Student Life Editor
With the spring semester just beginning and everyone settling in, what better topic to open up the new semester than something light? As more people and businesses sign onto social media–whether it be X, Instagram or TikTok–and that means more and more people are coming into contact with meme culture.
“Meme” is a word coined by Richard Dawkins–evolutionary biologist, author and renowned critic of creationism in his book “The Selfish Gene”–and is used to examine the nature of how cultural aspects mutate over time. When the word meme is used in internet culture, it mainly refers to how ideas and attitudes transform through repeated images, symbols and imitable acts physical and mental with satiric leanings. They can be political, philosophical and often plainly meant to humor. Their diversity is immense. No matter the generation, everyone on social media has some interaction with the phenomenon.
The diversity of meme culture is most apparent when memes traded intergenerationally are traded between generations, the attitudes of each influencing the type of memes they produce.
Boomer memes: These are characterized by their simplicity and lack of irony, containing little to no edge with only surface-level satire. Many of them are complaints about the younger generation, spouses or the government. The repeated images usually consist of unironically low-quality stock images, characters and comics. Many times characters depicted in the meme are completely unrelated to the subject, only included because the readers find them “silly” on a base level.
Generation X / Millennial memes: The creators of the first memes during the advent of internet culture, responsible for classic templates that set the tone going forward. They have more edge, are more ironic but rarely contain satire. The repeated images are of higher quality and are related to the topic of the meme, usually using screenshots or clips from popular media or unique photographs to frame them.
Generation Z memes: These are the memes of today. They are the most diverse, most ironic, most satirical, most edgy and most absurd. They push every boundary imaginable in hopes of “popping off” on whatever site they’re posted, lasting only a few weeks or even days at a time. They follow trends, political movements, current events and whatever makes good material in the zeitgeist. The diversity of meme templates, subcultures and layers of irony are so extreme, there’s no use attempting to explain what sort of images are repeated. The “point” or message of these can only be deciphered on a case-by-case basis, many of them having none. “Shitposts” are uploads or comments meant to offend, disturb or distract, and they make of much of Gen Z’s posts.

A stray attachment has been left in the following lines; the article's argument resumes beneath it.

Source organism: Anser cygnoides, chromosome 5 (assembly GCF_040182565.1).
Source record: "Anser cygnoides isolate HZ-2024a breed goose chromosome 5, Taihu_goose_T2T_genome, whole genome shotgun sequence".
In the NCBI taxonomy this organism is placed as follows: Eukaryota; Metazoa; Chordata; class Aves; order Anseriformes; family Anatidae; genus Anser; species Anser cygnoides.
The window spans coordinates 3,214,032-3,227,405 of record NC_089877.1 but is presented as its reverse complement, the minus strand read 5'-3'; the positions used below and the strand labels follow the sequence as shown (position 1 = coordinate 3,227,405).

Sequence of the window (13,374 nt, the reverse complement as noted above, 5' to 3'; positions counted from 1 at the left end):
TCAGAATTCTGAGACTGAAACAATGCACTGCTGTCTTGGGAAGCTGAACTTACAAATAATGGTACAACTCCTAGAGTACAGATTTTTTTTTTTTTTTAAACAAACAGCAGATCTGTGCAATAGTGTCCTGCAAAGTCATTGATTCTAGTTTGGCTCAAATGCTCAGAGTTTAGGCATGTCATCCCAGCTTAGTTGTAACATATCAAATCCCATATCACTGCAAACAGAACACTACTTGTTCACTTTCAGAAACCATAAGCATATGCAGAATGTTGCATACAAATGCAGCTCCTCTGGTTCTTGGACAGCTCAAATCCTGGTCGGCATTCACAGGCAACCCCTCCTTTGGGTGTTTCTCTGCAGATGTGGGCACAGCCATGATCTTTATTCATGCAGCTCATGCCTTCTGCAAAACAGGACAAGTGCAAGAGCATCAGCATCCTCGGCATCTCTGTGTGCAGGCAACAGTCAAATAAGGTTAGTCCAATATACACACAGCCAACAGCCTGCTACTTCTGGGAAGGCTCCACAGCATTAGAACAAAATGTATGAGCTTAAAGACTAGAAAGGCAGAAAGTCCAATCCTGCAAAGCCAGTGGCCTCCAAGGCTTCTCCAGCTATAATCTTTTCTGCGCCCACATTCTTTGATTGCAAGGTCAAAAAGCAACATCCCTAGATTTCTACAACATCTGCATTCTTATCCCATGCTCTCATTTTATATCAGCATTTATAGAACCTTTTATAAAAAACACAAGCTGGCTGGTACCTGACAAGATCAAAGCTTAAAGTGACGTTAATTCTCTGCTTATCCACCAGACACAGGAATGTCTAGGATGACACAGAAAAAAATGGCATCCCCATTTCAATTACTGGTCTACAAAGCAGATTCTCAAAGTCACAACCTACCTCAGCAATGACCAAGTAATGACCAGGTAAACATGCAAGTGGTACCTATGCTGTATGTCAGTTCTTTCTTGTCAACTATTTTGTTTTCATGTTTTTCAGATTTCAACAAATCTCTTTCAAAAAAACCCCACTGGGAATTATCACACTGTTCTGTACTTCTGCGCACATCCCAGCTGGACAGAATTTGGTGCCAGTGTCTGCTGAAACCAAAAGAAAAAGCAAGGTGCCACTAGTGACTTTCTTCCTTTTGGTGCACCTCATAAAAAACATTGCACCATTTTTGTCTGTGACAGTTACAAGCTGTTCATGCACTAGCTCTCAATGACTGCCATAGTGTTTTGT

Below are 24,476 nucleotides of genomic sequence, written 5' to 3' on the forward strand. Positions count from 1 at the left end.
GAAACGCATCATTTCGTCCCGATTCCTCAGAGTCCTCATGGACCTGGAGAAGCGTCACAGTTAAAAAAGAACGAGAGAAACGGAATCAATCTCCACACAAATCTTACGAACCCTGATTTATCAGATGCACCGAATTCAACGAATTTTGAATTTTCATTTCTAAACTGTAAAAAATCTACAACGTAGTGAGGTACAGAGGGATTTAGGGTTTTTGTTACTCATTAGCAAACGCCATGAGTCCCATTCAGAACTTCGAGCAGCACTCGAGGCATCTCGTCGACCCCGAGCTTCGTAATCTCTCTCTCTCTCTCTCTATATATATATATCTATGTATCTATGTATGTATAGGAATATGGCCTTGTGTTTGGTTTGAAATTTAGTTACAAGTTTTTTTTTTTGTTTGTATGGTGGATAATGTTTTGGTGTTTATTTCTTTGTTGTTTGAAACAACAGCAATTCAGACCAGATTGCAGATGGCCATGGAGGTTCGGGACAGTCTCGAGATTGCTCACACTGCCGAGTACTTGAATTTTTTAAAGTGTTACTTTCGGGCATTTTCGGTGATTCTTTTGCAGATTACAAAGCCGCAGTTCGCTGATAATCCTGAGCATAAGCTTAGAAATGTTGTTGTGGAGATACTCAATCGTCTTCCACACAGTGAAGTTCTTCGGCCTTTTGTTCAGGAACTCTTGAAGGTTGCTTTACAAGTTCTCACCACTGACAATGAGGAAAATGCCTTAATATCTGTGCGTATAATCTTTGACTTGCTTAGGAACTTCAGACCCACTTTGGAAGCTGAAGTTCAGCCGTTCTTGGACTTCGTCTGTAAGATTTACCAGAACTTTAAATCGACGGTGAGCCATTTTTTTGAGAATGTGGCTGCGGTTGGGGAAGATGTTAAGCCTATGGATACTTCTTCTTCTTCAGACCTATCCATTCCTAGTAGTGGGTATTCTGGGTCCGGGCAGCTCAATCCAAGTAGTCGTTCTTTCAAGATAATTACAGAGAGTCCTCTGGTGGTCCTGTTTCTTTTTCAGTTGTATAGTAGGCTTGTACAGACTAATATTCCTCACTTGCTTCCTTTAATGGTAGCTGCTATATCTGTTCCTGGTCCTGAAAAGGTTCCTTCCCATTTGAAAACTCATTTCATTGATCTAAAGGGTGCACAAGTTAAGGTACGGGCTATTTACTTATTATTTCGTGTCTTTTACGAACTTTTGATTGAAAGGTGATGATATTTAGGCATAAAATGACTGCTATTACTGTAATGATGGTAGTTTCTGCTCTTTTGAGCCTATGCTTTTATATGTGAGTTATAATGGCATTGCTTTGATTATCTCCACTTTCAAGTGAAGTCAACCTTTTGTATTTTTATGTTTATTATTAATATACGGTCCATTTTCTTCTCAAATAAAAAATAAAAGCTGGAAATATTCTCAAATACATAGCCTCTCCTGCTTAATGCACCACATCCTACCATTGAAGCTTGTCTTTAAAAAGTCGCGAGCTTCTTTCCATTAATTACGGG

To be clear, anyone from any generation can create any kind of meme they’d like. But what I hope to highlight is the shift in style and what that style represents culturally. The Boomer memes are simple and messy because of a misunderstanding of the technology, and “safe” in the societal sense. No one is going to have a problem with a minion from “Despicable Me” saying that Mondays stink. Generation X and Millennial memes start getting riskier. They’re cleaner due to a familiarization with the technology, yet still remain simple. Generation Z memes are so complex (perhaps absurd is the better word) that someone from the outside looking in wouldn’t know what to think, or where to start on where to think. They’re diverse to the smallest subgroup. And they’re varied in medium because the ones making them have grown up with technology almost since birth. Though hard to decipher, memes shared online are a voice–perhaps not the voice–of a generation.
“There is no set of rules to follow while creating one,” Mathew Grey, digital media technology major, says. “That’s why I think memes are so creative in today’s world. Not only for people to laugh, which may be the primary reason, but to bring out humor in our dark world.”
The faculty of ESU would do good to understand, as meme culture is an effective way to gauge interest in school topics. Professors dealing with generational divides may better understand the attitude of students coming in through such research.
“Memes have become so important in social media,” says Dr. Nancy VanArsdale, public relations professor. “They can be analyzed. Why not do that with memes today? With Trump and Biden and other social media trends, they’ve become kind of a snapshot for social topics, and a lot of professors are interested in them.”
There are also concrete reasons, many businesses today having positions open for social media managers, and want the know-how for marketing teams.
Professor William Broun of news reporting and writing says, “It’s basic cultural literacy in 2024. Everything from presenting politics and dining can be mediated through meme culture. At ESU, teaching professional writing, understanding meme culture is necessary in the media today.”
Memes today take many forms and styles. Some are simple. Some are complex. Some are honest. Some are ironic. Some are wholesome. Some are meant as a barb. But all of them have the capacity to be more than just an image on your screen, a soundbite or a clip.